Imaging & Interaction
Using a library today, the process consists of using the digital catalogue to check out the availability of the requested literature. From the catalogue, one can learn about the library location, the floow, the shelf and the book signature. Afterwards one goes to the library location and follows the spatial structures to locate the requested book. The room is vertically/horizontally structured by subjects. Shelfs server different categories. In the shelfs, books are mostly sorted by content and at the same time lined up by signature number.
Library spaces as pieces of architecture must enable for such a structuring of space. The ability to structure space like that is one of their central design parameters. This fact is so obvious to us that we never question it. Just as little, we question the catalogue interface that communicates between our request and the spatial structure. It translates our "author, title, year"-language to the library logic of "location, floor, shelf, signature"-language and the other way around.
While this is not a bad procedure, it creates many rigid classifications and thus restrictions. The project investigates on the renegotiation of these classifications by overlaying the digital catalogue with the physical space in Virtual Reality (VR). Here, the VR application servers the simulation of an Augmented Reality (AR). The question which new structural connections emerge for the physical space if it is extended by digital information layers shall be contemplated.
Foremost, there is the fundamental change of interaction with the space. While the interaction currently proceeds through catalogue, location, floor, shelf, signature as described above, the digital extension of space makes the room itself become an application. Specifically speaking, one could say that you no longer use apps on your smartphone but directly in the space you are situated in. When you henceforth search for a book, the room will directly communicate where to find this book. The interaction proceeds directly between space and user but no longer through external interfaces. The project "The library as an app" assumes the smartphone as a tool of interaction for the user to "control" the room. The AR glasses server the display of the information provided by space. In concrete terms, the user looks for a book using his phone and the library room communicates the location of the book through the AR glasses.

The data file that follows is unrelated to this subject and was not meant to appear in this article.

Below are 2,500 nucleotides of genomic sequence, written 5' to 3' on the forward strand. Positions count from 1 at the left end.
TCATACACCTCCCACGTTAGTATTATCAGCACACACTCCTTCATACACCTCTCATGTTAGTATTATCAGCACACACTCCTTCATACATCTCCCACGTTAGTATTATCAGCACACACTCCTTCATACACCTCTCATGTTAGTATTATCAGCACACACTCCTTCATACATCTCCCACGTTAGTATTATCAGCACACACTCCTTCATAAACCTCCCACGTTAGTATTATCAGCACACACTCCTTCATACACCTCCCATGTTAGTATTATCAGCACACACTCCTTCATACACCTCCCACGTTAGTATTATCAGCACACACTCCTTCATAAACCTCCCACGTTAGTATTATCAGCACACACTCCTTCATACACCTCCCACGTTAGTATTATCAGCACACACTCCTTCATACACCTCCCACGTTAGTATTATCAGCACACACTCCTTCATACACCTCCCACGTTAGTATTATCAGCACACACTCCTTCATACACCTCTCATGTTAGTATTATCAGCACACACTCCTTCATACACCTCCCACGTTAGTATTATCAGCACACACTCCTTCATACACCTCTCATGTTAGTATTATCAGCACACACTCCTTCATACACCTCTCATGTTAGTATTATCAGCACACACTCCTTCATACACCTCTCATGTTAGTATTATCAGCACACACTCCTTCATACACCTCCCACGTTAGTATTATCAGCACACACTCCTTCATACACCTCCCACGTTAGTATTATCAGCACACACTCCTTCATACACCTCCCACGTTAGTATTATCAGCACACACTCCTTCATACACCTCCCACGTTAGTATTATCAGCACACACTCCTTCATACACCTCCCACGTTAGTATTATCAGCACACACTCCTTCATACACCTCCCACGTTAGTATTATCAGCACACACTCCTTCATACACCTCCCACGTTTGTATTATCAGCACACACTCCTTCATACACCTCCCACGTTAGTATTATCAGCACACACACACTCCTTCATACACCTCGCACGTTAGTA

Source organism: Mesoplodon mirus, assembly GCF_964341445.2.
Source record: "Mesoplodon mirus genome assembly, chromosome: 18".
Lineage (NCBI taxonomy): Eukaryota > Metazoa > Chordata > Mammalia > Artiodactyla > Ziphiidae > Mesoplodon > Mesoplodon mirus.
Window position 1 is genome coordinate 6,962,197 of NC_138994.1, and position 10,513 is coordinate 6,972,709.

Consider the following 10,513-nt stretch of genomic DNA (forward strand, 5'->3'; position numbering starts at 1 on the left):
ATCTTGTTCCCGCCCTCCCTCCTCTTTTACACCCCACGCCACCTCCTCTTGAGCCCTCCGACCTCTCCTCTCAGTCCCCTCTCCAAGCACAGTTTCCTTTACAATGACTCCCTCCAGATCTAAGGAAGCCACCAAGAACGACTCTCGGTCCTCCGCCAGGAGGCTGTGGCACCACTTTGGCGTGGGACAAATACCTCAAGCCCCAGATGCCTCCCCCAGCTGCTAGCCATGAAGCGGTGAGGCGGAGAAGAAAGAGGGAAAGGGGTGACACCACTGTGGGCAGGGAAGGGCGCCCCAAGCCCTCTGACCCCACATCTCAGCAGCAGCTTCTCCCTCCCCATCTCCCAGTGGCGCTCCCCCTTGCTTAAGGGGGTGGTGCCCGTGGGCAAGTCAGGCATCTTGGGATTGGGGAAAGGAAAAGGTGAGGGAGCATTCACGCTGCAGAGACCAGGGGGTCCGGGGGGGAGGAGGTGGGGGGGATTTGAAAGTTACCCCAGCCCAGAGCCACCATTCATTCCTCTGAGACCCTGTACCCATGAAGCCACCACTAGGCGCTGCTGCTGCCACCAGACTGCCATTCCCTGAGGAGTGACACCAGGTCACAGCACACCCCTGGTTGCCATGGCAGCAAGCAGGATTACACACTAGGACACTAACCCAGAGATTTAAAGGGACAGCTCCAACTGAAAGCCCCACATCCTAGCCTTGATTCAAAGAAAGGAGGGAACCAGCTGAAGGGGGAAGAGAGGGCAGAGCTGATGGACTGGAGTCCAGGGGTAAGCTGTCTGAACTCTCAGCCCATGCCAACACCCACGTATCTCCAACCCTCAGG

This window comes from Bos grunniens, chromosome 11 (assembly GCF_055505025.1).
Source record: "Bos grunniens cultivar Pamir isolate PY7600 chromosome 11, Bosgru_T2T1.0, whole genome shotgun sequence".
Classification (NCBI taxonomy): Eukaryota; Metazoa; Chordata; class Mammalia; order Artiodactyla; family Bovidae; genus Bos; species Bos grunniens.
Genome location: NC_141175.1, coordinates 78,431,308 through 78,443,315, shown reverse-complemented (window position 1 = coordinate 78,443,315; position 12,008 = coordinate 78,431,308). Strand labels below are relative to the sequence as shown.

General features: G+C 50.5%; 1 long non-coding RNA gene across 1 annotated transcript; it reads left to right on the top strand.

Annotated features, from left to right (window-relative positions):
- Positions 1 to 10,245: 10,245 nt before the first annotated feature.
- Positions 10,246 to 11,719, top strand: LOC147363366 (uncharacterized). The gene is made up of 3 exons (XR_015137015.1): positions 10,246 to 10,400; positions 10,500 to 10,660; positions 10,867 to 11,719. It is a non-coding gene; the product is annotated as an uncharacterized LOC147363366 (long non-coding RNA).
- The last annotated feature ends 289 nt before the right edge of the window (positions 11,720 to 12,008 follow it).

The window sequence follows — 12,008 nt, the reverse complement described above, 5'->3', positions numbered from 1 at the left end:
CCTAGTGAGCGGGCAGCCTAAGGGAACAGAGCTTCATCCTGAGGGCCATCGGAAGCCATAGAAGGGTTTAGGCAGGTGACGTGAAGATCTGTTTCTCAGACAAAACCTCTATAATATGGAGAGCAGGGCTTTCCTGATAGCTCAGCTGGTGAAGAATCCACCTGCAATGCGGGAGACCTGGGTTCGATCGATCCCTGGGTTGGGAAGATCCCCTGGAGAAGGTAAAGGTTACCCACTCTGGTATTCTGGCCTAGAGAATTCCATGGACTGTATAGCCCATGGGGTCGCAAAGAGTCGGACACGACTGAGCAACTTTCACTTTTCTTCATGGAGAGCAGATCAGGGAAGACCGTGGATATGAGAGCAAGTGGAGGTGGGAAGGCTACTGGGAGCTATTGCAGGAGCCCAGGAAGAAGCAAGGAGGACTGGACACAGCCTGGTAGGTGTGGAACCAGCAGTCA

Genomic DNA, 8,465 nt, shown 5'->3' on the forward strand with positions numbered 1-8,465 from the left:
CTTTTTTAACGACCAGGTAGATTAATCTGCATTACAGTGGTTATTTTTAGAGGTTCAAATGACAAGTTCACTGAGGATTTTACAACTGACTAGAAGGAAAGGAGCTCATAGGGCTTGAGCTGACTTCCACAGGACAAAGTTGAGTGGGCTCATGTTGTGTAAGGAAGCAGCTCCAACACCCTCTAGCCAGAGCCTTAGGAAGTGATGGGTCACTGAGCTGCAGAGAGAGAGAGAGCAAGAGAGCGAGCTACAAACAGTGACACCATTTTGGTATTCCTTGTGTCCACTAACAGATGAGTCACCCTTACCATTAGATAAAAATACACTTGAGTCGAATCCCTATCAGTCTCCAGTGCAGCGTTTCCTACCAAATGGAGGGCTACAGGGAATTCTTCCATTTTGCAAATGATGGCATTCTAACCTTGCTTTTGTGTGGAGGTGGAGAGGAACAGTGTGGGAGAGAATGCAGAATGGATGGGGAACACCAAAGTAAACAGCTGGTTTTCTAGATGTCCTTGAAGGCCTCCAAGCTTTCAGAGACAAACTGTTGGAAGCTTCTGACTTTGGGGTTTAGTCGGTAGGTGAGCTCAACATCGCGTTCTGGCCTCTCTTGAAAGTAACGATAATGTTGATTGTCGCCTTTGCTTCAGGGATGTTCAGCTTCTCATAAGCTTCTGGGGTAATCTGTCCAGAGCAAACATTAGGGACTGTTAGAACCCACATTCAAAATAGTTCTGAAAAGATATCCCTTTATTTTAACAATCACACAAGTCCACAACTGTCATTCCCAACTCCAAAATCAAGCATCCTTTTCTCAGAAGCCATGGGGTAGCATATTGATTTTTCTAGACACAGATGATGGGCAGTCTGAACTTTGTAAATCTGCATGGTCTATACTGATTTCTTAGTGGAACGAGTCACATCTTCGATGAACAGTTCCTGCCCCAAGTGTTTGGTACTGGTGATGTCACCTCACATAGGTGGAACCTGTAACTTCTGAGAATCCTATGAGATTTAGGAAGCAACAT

By detaching the book from the signature system, restrictions of classifications are discarded. While in the traditional model of the library, the book is restricted to one spatial context, it may inherit several contexts in the augmented library. The tree structure of location, floor, shelf, signature is replaced by a complex map of available information. In this manner, a book may be put in spatial context to other books of the same author with no effort. The same accounts for other meta data, like year/month/day of publication, publisher, location and other information available in the digital catalogue.
Additionally, a spatial connection by usage statistics is conceiveable. Which books are often issued with the requested book? What are the most issued book of the last 3 months/ of the last year/ of all time? What books are new in the library? There are also interesting possiblities of linking emerging by a potential digitalizing of the library stock. That way the literature list of the requested book could be directly located in the library by request and a literature network in relation to requested book could be created quickly using the above relationships.
While this project is merely exemplarily examining possibilities in simulation, the technological requirements for a practical realization are already present in theory. At the end there is the question how the digital layers of information in physical space could influence architecture. How will a library be designed in a future where physical objects are no longer restricted to one spatial context?
Video installation presented at "Long Night of Science Berlin" in 2017 along with the playable VR app